CHICAGO - The South Dakota Board of Regents will sell $90 million of revenue bonds - its largest deal ever - under the taxable Build America Bond program today to finance various projects at four of its universities.
BMO Capital Markets is the underwriter and Chapman and Cutler LLP is bond counsel. Assured Guaranty Corp. is providing insurance.
Fitch Ratings rates the insurer AA and has the credit on rating watch evolving. Moody's Investors Service rates the insurer Aa2 with a stable outlook and Standard & Poor's rates it AAA, also with a stable outlook.
BMO public finance banker Neil Pritz said based on preliminary pricing orders yesterday, the school likely will save more than 100 basis points over a tax-exempt issue. The board will apply for the 35% federal interest subsidy offered under the BAB program.
The deal is tentatively structured to include serial maturities between 2010 and 2019 and term maturities in 2031, 2035, and 2039. It includes a traditional municipal 10-year call feature.
Standard & Poor's affirmed its underlying A rating and positive outlook on the credit ahead of the sale of housing and auxiliary revenue bonds.
"The rating is based on the pledge of net auxiliary revenues of the six institutions managed by the board of regents, which is supported by a consolidated, multi-facility and multi-campus pledge," analyst Susan Carlson wrote.
The six institutions governed by the board include Black Hills State University, Dakota State University, Northern State University, South Dakota School of Mines and Technology, South Dakota State University, and the University of South Dakota. They enroll nearly 26,000 students and make up the state's public university system.
Proceeds of the sale will finance projects at four institutions, including renovations to various residence halls and construction of new residence halls, construction of a wellness center, student union improvements, and renovations to dining halls. The bonds are on par with about $103 million of outstanding debt.
The deal is structured much like a traditional municipal bond with the 10-year call feature and a mix of serial and term maturities. BMO has advised on, negotiated, and purchased competitively a handful of BAB deals with similar structures.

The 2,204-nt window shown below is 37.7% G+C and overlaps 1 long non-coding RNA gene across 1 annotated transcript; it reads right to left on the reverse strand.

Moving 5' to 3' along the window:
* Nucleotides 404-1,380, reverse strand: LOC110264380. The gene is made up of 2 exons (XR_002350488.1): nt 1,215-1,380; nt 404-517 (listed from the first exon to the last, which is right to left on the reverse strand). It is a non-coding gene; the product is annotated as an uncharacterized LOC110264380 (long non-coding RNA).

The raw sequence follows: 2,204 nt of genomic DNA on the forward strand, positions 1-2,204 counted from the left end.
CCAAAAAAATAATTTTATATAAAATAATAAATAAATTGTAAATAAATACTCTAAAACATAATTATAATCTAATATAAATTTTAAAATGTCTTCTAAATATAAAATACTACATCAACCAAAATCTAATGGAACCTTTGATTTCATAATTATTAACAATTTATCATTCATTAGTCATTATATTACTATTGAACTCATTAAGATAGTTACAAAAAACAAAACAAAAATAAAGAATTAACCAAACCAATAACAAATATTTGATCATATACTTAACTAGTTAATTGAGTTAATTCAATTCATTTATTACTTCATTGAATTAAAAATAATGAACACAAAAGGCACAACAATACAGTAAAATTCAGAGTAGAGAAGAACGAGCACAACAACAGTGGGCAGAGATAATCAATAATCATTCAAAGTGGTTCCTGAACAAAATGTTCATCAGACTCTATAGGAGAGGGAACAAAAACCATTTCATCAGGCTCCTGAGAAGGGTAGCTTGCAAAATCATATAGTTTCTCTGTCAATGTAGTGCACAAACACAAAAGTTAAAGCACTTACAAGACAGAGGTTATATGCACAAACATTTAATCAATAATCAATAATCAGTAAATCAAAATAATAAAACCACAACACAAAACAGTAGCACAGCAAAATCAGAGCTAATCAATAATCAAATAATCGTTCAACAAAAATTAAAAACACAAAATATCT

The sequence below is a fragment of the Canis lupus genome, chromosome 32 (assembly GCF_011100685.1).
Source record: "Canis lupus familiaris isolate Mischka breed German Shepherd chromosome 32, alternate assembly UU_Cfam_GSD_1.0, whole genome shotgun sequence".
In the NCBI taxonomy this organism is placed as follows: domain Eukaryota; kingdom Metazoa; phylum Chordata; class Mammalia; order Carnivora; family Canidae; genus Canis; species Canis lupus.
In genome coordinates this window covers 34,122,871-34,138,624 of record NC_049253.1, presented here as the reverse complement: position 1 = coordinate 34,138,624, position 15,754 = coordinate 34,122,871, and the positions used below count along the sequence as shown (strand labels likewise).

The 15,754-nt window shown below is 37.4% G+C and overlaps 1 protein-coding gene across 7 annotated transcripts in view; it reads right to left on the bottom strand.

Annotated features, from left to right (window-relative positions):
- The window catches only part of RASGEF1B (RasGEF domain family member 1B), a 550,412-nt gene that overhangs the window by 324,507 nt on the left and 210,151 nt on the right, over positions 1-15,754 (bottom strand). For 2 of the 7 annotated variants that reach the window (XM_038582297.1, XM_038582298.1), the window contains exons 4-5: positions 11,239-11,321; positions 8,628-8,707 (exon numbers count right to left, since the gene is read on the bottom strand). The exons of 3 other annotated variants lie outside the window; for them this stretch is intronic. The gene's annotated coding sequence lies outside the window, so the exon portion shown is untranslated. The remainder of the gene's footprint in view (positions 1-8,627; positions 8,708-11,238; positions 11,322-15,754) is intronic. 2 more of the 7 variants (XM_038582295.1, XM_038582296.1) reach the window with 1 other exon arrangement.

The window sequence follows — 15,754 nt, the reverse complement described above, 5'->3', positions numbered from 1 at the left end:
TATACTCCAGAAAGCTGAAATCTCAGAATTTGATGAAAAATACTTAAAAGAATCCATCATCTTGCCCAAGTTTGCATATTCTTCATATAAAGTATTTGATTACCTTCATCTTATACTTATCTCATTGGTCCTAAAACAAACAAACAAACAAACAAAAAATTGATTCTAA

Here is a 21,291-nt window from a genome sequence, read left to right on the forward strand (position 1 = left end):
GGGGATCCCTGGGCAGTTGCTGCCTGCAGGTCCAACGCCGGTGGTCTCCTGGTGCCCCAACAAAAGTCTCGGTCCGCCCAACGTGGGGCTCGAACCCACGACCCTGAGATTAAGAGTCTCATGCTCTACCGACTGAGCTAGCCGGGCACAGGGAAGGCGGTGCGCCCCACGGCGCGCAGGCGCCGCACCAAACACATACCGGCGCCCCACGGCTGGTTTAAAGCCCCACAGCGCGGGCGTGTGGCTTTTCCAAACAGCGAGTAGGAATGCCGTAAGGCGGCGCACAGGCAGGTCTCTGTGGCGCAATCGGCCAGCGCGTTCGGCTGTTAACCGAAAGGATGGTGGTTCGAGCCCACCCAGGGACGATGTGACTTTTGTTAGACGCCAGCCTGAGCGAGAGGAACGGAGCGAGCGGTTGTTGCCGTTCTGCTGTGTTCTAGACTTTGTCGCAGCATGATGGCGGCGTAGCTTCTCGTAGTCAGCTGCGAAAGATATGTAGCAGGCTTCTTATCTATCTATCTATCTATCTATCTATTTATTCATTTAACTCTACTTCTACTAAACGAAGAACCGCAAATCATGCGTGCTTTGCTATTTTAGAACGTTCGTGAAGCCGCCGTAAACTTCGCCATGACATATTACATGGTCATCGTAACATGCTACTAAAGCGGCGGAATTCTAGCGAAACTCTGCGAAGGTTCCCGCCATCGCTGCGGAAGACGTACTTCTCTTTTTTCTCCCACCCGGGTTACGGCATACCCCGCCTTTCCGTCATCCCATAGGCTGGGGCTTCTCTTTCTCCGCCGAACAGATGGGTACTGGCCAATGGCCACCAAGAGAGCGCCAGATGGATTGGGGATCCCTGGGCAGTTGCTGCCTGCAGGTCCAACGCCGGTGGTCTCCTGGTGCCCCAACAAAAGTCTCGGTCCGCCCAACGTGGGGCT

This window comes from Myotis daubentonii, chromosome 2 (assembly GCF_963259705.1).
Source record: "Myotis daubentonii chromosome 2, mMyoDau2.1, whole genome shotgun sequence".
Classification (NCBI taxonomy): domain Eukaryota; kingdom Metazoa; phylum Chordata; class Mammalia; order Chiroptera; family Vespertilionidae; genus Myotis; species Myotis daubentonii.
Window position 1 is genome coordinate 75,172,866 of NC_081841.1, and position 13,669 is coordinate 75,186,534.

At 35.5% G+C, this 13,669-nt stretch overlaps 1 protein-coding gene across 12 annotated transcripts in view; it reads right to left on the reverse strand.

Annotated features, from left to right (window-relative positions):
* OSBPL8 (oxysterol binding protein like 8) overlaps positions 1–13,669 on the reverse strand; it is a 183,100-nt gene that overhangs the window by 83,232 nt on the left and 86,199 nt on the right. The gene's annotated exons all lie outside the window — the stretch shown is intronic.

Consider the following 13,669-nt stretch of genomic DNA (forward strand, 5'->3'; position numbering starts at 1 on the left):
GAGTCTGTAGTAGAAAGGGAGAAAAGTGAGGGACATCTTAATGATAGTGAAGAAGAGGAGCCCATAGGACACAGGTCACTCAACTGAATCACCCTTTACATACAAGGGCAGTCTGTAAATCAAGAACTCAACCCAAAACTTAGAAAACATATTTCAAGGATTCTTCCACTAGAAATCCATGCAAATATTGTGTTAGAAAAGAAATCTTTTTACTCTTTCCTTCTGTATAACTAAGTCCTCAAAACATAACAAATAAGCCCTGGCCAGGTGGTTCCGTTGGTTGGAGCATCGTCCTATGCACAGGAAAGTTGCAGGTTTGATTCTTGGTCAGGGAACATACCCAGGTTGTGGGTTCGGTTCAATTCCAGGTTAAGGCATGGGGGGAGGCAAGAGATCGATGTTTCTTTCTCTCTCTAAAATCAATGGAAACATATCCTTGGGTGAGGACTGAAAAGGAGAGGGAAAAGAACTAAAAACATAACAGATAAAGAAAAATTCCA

The firm has been promoting its ability - based on its investor client base - to do larger BAB deals with traditional structures, countering the assertion that in order to place large BAB deals of several hundred million dollars they must include typical corporate structural features with term maturities and make-whole call provisions that limit future refunding opportunities.
The Johnson County, Kan., Unified School District No. 233's $95 million sale on May 7 was the largest BAB transaction to date to use a serial maturity structure and include a 10-year call feature. The Illinois State Toll Highway Authority's $500 million sale on May 12 included a 10-year call at par but the bonds were structured to mature in two term bonds, not serially, as is favored by corporate buyers for liquidity.
"Most municipal issuers want to sell bonds with optional redemption features," Pritz said. "We can place up to $500 million of taxable bonds with a serial and term schedule and 10-year call because we are selling to crossover buyers who are used to buying taxable municipal bonds with traditional municipal structures."
The firm's taxable buyers include an investor network of banks, retail, insurance companies, and middle-market money managers. BMO ranked fourth by par amount and first by number, with 33 transactions, last year among underwriters of competitive taxable bonds, according to Thomson Reuters.
While inclusion of a 10-year call can add some cost for issuers, it preserves future refunding flexibility. The best value on BABs remains on the long end of the yield curve, but by including serial maturities, the issuer is able to capture the benefits of the ascending rates on the yield curve. BMO bankers also said the inclusion of insurance is favored by its buyers on A-level credits.